The German-Jewish press consists of periodicals written in German and published by Jews for a pre-dominantly Jewish readership, with a thematic focus on issues of Jewish interest. It documents the activities of the Jewish community at a local, regional, and national level, and it reveals the public discourses on contemporary events and internal affairs. German Jewry took pride in a rich media landscape: Over 1100 periodicals appeared in Germany from the late 17th century until 1943, when the Nazis suspended the last Jewish newspaper, the Jüdisches Nachrichtenblatt. Today hundreds of titles are accessible through the online archives Compact Memory and DigiBaeck.
In 1914, the Jewish community counted some 600,000 members, amounting to 1 percent of the German population. It was a heterogeneous society consisting of several groupings that defined themselves along religious and political lines. Each grouping published a vast array of newspapers and periodicals that document its political, social, cultural, religious, and economic life. The majority of assimilated Jews, who mostly adhered to liberal Judaism, were organized in the Centralverein deutscher Staatsbürger jüdischen Glaubens (Central Association of German Citizens of the Jewish Faith), counting 36,000 members in 1919. Its political orientation was liberal, and it aimed to advance Jewish integration. From 1895 to 1922 it published the monthly magazine Im deutschen Reich (In the German Empire) with an estimated circulation of 37,000 in 1913. The paper reveals a strong longing for the social recognition of the Jews as Germans with equal rights.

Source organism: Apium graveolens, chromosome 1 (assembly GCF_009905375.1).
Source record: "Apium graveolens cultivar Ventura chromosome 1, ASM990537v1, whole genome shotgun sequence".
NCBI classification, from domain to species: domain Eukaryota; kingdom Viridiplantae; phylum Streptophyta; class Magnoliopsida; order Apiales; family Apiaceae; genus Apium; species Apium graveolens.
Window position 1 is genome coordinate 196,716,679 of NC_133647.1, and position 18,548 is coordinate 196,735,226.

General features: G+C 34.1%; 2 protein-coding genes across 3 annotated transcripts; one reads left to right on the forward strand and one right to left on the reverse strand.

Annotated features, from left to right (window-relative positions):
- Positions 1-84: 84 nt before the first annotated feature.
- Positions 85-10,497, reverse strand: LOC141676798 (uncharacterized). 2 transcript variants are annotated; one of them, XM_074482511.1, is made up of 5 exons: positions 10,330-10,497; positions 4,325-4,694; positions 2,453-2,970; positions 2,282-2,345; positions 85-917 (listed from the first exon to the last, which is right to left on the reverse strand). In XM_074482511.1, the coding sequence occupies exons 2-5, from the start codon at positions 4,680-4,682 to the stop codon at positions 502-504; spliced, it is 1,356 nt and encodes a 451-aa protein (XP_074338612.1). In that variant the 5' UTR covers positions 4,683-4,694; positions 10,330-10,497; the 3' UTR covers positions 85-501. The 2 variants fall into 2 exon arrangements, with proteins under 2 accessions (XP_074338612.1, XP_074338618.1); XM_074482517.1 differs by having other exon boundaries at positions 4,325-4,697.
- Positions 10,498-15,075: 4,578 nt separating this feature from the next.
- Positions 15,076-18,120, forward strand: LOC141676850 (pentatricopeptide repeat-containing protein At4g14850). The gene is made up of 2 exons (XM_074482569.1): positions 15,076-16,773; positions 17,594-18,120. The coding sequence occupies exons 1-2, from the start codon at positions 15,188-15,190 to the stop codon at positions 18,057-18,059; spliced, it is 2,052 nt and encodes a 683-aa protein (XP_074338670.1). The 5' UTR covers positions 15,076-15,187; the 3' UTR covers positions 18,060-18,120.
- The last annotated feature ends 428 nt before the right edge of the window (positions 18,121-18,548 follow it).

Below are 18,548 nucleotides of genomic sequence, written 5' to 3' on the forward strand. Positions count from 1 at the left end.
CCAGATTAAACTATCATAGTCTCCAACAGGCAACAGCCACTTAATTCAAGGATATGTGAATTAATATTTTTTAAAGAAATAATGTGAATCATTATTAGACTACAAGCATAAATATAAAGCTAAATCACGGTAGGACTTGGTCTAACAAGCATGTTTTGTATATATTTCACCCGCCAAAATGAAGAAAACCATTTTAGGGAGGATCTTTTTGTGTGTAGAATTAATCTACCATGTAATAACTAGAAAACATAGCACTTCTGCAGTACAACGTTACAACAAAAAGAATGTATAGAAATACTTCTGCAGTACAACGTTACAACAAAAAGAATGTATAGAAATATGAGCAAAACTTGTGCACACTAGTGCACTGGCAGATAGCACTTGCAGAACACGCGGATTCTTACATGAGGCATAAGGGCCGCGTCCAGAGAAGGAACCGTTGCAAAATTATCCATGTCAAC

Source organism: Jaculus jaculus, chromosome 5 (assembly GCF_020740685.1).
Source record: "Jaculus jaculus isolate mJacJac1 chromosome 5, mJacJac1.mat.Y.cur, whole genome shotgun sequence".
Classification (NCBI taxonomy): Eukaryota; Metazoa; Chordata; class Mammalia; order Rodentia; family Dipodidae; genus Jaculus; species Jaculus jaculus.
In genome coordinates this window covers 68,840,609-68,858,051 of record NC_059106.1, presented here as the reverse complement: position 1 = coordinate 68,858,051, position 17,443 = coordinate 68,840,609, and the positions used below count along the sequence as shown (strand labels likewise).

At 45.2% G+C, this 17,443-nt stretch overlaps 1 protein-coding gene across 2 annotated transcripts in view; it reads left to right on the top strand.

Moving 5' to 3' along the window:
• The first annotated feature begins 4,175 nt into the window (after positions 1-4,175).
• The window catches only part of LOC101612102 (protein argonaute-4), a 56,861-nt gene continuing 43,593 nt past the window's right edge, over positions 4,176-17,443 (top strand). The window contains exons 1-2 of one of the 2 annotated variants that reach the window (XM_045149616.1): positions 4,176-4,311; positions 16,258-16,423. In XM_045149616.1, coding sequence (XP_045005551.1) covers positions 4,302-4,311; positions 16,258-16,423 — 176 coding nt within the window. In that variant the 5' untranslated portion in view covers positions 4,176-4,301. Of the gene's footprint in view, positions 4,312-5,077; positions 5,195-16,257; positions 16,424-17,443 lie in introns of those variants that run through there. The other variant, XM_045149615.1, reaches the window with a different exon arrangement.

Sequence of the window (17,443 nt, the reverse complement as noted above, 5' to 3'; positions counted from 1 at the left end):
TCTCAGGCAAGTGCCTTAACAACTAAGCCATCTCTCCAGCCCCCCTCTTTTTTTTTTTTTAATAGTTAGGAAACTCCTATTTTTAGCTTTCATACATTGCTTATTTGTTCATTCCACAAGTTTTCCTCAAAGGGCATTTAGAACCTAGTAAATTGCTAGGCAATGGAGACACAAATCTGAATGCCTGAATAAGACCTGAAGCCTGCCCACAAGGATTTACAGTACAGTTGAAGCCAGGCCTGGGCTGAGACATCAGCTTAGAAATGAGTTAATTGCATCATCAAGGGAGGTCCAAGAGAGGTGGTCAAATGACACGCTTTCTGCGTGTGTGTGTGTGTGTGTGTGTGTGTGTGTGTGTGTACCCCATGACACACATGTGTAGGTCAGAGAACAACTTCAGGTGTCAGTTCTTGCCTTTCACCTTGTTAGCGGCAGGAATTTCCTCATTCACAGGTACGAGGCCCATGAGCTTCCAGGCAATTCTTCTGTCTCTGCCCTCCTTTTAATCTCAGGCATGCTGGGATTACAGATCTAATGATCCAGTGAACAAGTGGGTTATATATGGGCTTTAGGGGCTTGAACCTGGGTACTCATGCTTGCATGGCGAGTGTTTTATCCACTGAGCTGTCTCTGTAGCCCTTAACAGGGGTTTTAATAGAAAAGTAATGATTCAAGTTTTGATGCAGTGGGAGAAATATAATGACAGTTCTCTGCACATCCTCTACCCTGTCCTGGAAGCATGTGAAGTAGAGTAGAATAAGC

The Jüdische Rundschau – organ of the German Zionists